What Should Employers Take Into Account Before Using a Credit Report?
Employers should approach the use of credit reports with caution; having policies and procedures in place to ensure the use of credit information is both relevant and fair. An employer should first determine if there is a sound business reason to obtain a credit report. Many employers limit credit reports to management and executive positions, or to a positions that have access to cash, assets, company credit cards, or confidential information. Employers are well advised to run credit reports on bookkeepers or others who handle significant amounts of cash.
Unless the information in a credit report is directly job related, its use can be considered discriminatory. In addition, employers should avoid making negative hiring decisions on credit report information that is old, relatively minor, or has no relevance to job performance.
The Items an Employer Can Look for in a Credit Report
What are the Legal Limits in Obtaining a Credit Report?
First and foremost, the job applicant must provide written authorization before an employer can request a credit report. Under the federal Fair Credit Reporting Act, an applicant has a series of additional rights. If an employer intends not to hire someone based upon information in the credit report, then the applicant must first receive a copy of the report and a statement of rights. The applicant has a right to review the credit report and to dispute any information believed to be inaccurate or incomplete. This right applies even if the employer had additional reasons not to hire the person or if an applicant has excellent credit and even if there are other concerns such as a reported high debt level.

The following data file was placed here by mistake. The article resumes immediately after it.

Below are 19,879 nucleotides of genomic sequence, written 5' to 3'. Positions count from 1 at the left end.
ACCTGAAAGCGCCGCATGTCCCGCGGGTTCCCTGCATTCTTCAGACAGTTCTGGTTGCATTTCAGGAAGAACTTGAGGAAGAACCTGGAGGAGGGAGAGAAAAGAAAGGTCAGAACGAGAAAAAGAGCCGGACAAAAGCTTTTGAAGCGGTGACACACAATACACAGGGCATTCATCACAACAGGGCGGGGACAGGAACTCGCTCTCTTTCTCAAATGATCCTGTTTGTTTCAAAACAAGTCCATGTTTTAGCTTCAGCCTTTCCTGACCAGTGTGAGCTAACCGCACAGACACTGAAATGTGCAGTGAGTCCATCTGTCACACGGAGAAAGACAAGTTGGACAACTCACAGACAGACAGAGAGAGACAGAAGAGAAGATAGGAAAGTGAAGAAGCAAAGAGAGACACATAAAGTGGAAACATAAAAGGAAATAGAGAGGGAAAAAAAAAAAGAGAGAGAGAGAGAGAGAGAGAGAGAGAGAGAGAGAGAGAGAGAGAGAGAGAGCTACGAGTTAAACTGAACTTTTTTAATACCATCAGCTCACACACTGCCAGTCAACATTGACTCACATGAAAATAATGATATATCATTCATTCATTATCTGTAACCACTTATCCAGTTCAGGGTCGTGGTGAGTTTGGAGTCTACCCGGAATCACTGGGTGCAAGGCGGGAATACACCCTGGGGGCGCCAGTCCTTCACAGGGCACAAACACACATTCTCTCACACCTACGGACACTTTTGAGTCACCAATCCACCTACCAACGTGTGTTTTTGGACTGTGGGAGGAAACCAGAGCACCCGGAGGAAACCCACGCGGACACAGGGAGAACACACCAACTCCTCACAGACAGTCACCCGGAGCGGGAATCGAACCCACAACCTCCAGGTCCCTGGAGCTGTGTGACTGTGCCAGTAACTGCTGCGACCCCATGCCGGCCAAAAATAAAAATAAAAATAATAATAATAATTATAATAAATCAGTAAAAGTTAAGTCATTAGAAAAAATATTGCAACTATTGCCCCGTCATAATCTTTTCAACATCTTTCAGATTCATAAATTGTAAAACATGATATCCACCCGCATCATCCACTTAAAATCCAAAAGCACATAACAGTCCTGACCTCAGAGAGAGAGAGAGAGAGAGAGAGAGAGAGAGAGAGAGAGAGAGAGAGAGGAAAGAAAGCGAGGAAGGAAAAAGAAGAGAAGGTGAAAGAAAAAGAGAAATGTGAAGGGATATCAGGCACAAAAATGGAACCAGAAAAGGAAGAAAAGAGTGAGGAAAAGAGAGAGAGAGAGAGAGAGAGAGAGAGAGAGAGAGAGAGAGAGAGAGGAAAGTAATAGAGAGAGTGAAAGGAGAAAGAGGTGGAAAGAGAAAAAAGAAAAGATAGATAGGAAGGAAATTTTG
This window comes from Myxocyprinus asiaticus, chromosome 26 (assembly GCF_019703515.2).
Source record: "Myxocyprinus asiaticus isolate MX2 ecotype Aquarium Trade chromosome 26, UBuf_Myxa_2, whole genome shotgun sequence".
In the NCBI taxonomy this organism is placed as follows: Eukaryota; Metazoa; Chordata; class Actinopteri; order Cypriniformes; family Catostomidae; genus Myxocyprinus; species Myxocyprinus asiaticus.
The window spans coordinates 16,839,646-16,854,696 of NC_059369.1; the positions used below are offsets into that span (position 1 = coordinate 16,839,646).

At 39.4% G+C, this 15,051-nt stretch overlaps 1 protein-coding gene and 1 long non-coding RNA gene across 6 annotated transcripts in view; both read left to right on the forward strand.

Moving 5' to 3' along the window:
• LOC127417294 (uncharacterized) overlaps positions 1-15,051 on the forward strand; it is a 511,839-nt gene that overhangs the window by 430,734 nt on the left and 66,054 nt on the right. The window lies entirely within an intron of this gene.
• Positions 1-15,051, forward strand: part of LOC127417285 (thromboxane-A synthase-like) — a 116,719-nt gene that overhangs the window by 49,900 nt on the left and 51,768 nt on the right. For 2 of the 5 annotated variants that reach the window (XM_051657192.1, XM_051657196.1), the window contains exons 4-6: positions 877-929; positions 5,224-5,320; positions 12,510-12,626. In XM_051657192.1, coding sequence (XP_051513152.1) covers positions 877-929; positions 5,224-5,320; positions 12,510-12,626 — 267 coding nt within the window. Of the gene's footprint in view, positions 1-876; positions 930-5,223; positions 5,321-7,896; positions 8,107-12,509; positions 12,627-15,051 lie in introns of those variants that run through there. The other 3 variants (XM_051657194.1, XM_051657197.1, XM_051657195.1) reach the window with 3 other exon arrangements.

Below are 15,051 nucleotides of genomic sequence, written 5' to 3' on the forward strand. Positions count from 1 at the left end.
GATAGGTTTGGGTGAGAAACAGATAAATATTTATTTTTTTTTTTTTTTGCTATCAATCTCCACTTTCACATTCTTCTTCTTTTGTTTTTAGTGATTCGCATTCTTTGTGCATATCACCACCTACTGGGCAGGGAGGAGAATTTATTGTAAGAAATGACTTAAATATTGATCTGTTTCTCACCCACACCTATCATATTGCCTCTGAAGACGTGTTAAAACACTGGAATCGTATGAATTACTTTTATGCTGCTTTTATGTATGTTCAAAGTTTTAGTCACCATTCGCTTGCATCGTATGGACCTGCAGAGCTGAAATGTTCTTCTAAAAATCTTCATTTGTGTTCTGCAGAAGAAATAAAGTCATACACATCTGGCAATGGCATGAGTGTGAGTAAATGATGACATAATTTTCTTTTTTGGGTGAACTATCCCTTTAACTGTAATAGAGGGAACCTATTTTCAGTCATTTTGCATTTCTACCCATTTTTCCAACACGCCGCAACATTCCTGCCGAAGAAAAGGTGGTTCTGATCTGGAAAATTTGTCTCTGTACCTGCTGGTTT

before utilizing negative information found in a credit report, the employer should consider:
The EEOC, Employment Credit Checks & Discrimination
If the use of credit reports for employment decisions results in the unfair exclusion of applicants with poor credit, it may have Equal Employment Opportunity Commission (EEOC) implications. Even though a credit report may appear neutral on its face, if its use results in a “disparate impact” upon members of protected groups, a claim can be made that the use of credit reports is in fact discrimination.
State Limitations on Credit Report Use by Employers
Currently twelve states – California, Colorado, Connecticut, Delaware, Hawaii, Illinois, Maryland, Nevada, New York, Oregon, Vermont, and Washington – have passed laws regulation the use of employment credit reports of job applicants and current employees that have impacted the way employers conduct background checks and many other states have bills waiting to be enacted. For more information, see:
Conclusion – Employers Need Clear “Business Justification” for Credit Report Checks
While credit report checks are one tool available as part of a background check, employers are not encouraged to perform routine credit checks on all candidates since credit checks may contain errors, may not be job related, can feel like an invasion of privacy, or may violate federal and state laws. Employment Credit Reports should not be used unless they can articulate a clear “business justification,” which normally means that the job applicants or current employees have or will hold “sensitive” positions in which they may handle money or have access to personal data. In fact, with many states recently passing laws limiting the use of credit checks for employment purposes, employers need to be careful when, to whom, and how they perform credit checks on prospective applicants.